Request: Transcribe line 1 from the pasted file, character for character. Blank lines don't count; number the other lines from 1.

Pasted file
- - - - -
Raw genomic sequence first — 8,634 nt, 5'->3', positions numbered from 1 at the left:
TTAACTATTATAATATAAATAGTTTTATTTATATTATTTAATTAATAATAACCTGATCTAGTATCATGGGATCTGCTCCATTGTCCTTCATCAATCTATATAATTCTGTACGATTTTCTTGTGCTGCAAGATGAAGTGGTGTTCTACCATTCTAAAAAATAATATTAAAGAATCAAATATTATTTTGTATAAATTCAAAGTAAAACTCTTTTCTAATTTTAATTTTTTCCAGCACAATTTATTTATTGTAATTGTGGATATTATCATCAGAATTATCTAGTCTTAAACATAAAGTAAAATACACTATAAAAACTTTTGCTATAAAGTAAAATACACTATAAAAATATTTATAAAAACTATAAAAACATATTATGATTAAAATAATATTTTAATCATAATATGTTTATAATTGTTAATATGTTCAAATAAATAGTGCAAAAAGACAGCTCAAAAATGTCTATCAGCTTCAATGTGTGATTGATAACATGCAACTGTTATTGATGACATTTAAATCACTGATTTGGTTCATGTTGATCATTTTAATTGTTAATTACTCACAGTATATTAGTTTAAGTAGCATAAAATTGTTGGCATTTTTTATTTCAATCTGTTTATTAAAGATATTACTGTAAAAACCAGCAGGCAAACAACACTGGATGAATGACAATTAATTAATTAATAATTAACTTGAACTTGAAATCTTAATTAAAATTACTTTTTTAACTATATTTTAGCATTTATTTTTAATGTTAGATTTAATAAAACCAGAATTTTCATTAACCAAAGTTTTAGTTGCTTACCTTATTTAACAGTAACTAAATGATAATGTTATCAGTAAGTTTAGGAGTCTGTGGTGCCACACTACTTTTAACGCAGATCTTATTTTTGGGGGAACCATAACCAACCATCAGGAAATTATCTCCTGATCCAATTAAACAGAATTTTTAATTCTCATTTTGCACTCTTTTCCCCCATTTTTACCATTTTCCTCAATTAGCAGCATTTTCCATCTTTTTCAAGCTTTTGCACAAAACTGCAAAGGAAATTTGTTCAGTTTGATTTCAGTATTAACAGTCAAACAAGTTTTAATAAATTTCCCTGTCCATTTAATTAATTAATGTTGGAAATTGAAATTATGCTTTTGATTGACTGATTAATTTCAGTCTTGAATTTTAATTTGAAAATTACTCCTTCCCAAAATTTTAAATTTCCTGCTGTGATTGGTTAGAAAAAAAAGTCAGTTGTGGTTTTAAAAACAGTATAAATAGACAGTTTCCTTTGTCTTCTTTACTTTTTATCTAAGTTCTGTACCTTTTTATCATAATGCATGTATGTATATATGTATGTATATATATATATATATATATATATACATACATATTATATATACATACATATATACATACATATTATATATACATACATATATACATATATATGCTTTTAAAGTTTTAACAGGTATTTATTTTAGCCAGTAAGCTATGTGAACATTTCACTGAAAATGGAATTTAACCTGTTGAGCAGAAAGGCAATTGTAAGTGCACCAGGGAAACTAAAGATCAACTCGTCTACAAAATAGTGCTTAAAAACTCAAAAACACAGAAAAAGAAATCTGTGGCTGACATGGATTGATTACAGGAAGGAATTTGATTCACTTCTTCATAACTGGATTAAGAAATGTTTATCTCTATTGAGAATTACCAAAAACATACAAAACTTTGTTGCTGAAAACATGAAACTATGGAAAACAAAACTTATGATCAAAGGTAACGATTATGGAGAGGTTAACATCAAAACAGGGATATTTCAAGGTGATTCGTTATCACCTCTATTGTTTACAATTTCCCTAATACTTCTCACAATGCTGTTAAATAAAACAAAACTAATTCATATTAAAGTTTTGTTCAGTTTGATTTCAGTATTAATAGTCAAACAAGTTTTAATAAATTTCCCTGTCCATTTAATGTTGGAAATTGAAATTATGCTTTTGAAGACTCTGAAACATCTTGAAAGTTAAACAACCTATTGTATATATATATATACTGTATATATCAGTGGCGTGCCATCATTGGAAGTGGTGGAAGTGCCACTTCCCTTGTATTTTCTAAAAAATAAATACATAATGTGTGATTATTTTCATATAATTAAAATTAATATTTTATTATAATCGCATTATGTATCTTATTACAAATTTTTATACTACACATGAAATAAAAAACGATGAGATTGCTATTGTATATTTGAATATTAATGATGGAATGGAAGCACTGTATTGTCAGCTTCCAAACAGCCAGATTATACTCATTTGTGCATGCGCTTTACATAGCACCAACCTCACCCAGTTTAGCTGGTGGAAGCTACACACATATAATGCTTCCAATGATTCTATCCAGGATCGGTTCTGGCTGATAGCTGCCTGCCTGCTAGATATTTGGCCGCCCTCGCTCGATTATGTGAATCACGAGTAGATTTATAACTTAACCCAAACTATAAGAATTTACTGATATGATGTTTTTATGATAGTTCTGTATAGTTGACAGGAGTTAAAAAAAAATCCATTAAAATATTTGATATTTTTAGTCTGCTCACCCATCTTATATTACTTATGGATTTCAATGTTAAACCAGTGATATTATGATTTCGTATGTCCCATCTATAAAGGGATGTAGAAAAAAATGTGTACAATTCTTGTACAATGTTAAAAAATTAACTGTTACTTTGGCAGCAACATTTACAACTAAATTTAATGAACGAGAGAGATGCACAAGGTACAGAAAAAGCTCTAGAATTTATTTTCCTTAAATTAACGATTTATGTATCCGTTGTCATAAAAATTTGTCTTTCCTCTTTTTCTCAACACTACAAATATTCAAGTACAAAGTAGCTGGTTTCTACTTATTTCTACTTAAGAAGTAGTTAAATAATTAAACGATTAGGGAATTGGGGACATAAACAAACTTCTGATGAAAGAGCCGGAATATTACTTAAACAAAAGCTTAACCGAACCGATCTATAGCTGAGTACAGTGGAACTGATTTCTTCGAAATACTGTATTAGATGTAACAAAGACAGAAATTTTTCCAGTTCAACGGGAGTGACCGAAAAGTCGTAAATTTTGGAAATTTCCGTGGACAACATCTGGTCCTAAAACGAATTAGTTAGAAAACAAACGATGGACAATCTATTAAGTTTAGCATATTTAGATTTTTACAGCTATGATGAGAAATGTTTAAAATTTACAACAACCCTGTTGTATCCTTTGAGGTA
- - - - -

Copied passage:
Raw genomic sequence first — 8,634 nt, 5'->3', positions numbered from 1 at the left: